7:45 a.m. Fifteen minutes later than I like to be. Eight things on my to-do list when I get there. Two kids in the way back seat slowly driving me the rest of the way to crazy. And I hear one quick story on the radio that snaps things back into perspective. It went something like this:
A man looking for a new job was in the habit of asking people he met, “What do you do?” One day he met a woman who told him, “I give people hope.” When he inquired further, turns out she was a supermarket clerk, but she viewed her real job as hope-giver. She tried to find the grouchy or sad person each day and give them a little extra attention. Hope, even.
So I, of course, had to imagine then how I might have responded to the same inquiry…
I write lesson plans. I stay up too late searching for the next big idea.
I carry a bag of papers home each night. On weekends I grade them.
I assess. I record my assessments, and then I try to figure out what to do about it.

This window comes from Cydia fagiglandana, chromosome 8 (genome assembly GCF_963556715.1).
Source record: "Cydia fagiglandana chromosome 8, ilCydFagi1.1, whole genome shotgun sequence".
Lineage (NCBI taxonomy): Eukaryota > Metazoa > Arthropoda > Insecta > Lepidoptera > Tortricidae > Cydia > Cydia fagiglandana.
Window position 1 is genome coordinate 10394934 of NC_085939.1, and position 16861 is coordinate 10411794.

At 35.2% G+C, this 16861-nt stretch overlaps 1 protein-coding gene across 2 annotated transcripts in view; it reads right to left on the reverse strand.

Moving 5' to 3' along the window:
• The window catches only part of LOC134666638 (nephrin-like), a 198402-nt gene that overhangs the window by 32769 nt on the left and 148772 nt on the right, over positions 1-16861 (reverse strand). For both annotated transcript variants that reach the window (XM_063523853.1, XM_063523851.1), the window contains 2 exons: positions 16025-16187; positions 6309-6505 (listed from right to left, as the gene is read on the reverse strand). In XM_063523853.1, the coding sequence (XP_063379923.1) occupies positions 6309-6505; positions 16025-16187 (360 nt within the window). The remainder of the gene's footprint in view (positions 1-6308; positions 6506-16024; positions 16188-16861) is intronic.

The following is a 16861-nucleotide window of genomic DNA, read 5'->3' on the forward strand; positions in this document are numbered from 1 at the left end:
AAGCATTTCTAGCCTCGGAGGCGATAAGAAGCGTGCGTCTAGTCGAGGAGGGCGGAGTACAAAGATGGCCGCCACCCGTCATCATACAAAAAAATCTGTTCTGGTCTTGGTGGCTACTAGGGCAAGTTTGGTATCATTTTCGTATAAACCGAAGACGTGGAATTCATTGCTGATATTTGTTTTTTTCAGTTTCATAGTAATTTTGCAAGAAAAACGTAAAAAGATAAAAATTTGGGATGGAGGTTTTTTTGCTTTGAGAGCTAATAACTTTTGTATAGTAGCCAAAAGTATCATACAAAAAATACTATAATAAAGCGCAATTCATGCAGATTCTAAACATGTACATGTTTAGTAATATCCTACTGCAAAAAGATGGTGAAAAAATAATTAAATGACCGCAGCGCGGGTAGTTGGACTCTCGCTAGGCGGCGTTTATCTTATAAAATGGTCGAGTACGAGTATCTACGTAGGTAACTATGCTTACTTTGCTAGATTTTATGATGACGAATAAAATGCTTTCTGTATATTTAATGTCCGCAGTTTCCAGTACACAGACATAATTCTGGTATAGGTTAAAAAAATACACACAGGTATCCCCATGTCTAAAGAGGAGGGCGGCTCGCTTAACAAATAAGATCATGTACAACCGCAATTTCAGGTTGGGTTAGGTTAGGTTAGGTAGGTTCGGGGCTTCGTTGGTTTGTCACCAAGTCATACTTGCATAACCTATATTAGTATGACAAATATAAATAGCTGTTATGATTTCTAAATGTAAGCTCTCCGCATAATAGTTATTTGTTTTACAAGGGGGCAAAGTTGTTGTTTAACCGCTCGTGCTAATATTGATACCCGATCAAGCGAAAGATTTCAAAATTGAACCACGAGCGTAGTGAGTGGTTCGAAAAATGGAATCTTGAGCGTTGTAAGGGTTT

I often fail.
I write emails. I write more emails.
I plan field trips. I fill out three different pieces of paper with the exact same information.
I form stacks of paper that I never end up filing.
I make videos.
I dance. I write songs. I sing. Often.
I run to the bathroom, holding my breath, hoping that I will be fast enough.
I teach self-centered little people how to be a little more other-centered.
I find missing pencils.
I bandage boo-boos.
I call parents when kids miss the bus.
I comfort kids. I comfort their parents even more on some days.
I fix computers.
I use both sides of paper so we won’t be wasteful.
I hoard staplers and tape and pencil sharpeners and glue sticks.
And then there are the moments that I’m never proud of…
I make kids feel bad for something outside of their control.
I forget to do things I promised I would do.
I choose not to forget and move on.
I get short with my teammates.
So what about the lady at the supermarket? Something tells me that if she stepped into my shoes, she wouldn’t describe her job in any of these ways. Her answer would be way better. So after putting on my perspectacles and thinking about this today, here’s what I hope I do…
I inspire. I cheer when I see them go home and keep digging for more.
I challenge. I don’t let them give up on themselves or each other.
I connect. Math to them, them to each other, them to the world.
I apologize. I forgive. I try to be an adult that’s not afraid of those words.
I love math, and I love learning, and I’m learning to love the kids even more than the math.
What do YOU do?